When I was 14-years old, I was placed in the foster care system. A few months later, another foster child arrived. She was also 14 and came in wearing clothing that would have fit a small nine-year-old. I remember seeing her change for bed and noticed reddish-purplish welts on her skin. Her clothing had literally injured her. I made a silent promise to her that day, that when I grew up, I would do something to help children like her and me.
I started “Things of My Very Own, Inc.” out of my home in 2008 in order to bridge the gap between what social service entities were able to provide and what children need. In 2010, we served 5,892 individuals. Now, we are in a 20,000 square foot building, and I’m quite certain that this is going to be a record-breaking year.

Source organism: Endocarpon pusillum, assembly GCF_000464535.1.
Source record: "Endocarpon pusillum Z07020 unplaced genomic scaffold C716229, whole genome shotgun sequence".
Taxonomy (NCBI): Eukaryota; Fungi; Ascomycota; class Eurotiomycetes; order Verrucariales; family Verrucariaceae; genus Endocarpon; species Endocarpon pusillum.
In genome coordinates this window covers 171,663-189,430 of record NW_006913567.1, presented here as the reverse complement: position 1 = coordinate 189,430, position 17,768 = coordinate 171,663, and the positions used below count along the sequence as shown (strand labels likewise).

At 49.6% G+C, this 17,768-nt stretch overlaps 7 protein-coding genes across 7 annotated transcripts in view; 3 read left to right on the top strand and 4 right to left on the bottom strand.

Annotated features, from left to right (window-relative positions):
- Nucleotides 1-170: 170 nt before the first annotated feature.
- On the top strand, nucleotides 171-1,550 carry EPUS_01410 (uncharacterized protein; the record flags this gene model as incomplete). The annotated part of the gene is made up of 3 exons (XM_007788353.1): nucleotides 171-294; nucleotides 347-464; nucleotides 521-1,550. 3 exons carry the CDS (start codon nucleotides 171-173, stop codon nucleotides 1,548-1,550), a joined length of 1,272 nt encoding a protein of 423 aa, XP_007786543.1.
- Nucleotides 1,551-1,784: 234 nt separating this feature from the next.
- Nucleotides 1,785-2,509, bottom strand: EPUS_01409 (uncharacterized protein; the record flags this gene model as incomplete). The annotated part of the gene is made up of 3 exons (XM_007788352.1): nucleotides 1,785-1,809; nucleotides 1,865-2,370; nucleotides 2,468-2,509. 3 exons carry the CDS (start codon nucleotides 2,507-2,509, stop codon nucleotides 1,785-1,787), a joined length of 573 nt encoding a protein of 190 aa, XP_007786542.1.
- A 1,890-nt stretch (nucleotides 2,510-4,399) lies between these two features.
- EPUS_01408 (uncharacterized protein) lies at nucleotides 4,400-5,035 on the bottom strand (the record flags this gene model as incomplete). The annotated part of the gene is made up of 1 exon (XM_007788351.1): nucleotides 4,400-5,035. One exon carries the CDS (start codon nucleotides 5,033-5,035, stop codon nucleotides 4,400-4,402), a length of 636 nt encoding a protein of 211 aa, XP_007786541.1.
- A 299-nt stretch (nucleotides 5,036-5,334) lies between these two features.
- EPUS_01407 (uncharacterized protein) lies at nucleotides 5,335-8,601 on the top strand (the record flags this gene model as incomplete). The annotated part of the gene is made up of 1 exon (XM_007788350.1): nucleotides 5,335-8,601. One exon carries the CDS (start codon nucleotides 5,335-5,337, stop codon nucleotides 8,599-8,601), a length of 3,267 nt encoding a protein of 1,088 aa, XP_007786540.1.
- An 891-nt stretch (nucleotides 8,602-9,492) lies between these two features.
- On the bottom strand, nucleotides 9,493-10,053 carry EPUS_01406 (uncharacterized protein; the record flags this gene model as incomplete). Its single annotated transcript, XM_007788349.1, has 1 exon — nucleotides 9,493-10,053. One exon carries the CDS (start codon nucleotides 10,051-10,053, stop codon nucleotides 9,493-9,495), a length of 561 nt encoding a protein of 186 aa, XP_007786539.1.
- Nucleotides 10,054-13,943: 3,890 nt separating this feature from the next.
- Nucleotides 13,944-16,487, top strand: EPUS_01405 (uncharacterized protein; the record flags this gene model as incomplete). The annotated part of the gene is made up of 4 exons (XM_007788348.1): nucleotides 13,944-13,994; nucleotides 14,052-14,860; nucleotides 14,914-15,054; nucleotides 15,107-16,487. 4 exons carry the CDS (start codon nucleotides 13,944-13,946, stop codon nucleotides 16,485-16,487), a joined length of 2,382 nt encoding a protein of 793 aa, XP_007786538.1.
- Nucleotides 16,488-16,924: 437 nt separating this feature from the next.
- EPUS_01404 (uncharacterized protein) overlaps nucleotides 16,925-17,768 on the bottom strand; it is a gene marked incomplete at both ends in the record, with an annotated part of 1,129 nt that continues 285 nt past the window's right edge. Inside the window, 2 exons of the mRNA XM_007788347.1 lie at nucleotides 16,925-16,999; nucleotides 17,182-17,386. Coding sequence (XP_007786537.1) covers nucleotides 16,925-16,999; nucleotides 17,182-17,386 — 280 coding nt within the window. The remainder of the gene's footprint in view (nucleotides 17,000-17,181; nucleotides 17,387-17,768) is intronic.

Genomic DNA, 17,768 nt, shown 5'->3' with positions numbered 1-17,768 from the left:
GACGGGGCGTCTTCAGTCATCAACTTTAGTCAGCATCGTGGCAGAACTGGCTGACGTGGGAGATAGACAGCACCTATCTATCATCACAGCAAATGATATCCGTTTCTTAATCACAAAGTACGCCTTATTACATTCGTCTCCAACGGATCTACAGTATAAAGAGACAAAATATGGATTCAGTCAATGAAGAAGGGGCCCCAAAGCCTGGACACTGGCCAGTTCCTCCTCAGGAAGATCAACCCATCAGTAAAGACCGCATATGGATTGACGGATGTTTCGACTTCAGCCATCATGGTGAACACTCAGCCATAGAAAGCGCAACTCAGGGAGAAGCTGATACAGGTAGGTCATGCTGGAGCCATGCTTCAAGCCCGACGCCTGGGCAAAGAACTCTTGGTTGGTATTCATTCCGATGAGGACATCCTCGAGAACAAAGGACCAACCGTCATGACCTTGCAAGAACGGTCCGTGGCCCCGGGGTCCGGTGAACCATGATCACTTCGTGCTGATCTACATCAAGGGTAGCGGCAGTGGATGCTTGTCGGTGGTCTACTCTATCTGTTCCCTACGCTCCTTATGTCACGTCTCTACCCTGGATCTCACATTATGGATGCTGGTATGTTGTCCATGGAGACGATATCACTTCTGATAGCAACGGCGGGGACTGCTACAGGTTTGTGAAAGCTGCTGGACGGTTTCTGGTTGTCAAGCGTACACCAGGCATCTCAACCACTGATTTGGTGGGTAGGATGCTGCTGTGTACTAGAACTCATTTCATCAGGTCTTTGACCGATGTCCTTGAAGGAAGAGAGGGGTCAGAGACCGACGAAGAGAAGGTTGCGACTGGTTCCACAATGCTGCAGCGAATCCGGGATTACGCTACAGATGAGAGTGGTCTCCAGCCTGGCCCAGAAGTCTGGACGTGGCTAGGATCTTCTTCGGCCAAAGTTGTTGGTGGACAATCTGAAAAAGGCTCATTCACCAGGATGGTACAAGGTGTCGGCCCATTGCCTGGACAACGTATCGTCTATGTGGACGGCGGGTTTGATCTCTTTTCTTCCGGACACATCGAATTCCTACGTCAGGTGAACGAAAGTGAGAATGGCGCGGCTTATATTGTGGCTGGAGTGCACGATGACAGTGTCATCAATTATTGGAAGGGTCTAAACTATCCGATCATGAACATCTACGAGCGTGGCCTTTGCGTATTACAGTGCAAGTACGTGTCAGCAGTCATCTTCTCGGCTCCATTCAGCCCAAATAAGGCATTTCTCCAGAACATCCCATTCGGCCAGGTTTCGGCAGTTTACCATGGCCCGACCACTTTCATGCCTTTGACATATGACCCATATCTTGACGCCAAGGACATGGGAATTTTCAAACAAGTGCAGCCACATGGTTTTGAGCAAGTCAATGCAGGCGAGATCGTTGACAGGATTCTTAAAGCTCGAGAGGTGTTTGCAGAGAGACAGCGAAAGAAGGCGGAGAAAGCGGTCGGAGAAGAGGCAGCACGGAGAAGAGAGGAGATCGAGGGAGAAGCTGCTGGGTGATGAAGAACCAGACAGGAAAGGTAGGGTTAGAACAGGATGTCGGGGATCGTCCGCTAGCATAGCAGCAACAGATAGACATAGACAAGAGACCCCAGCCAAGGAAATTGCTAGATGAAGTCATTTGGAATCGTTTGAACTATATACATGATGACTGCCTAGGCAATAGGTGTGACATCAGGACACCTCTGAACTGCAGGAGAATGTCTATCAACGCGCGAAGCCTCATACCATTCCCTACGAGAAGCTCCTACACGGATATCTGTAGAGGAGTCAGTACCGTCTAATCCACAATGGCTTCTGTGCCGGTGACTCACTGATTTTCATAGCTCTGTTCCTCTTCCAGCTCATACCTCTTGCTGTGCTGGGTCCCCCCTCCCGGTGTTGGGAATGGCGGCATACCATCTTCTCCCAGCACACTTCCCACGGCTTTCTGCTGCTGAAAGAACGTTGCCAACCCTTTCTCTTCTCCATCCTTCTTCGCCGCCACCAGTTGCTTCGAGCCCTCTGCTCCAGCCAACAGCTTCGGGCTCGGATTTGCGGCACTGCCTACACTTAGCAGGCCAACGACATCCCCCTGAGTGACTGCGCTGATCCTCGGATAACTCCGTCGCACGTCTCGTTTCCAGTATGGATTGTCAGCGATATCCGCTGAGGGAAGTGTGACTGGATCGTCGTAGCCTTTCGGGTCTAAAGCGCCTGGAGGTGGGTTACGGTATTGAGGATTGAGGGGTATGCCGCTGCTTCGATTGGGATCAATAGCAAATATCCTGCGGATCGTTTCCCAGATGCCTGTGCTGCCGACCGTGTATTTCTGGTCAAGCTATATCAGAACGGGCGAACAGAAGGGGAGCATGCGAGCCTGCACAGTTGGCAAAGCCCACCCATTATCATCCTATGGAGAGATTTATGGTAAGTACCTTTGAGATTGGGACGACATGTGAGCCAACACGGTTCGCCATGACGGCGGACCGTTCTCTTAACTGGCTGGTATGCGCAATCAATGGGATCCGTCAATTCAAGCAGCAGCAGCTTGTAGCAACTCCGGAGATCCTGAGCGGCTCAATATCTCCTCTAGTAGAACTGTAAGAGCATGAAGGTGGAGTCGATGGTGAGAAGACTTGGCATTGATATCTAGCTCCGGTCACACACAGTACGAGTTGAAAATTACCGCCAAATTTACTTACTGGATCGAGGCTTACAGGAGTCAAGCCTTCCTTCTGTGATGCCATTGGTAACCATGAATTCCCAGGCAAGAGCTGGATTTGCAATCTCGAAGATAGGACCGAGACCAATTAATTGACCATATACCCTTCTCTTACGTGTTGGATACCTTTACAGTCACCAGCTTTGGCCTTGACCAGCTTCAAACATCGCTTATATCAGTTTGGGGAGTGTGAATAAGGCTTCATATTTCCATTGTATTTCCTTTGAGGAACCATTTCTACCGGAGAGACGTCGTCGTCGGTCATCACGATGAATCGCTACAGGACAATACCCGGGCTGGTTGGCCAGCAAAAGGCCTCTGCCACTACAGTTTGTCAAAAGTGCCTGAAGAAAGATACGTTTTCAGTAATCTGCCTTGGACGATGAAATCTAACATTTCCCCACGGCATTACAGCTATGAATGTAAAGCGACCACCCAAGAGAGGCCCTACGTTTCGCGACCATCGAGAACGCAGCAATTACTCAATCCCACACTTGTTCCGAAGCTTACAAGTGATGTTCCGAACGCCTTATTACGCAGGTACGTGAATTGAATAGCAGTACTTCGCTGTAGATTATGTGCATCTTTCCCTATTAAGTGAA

This year we decided to create tags that list the specific wishes of children in our area. None of them list the year’s hottest toy. Instead, they list children’s innermost hopes and dreams: ‘A Dad,’ ‘New clothes so I won’t get picked on,’ or something as simple as ‘A comb.’ Perhaps most heart-wrenching was the teen boy who asked for feminine hygiene products for his younger sister, so she wouldn’t have to keep missing school. Every tag is connected to a child who wants to believe that someone in the world cares about their well-being. If we can show them for one moment that someone put their needs ahead of their own, maybe they will finally believe that what they have endured does not need to define who they grow up to be. For many of these children, we are the spark of hope that lights up their otherwise dark world. Many individuals and businesses have already stepped up, asking for tags; and for these children, we hope it is only the beginning.
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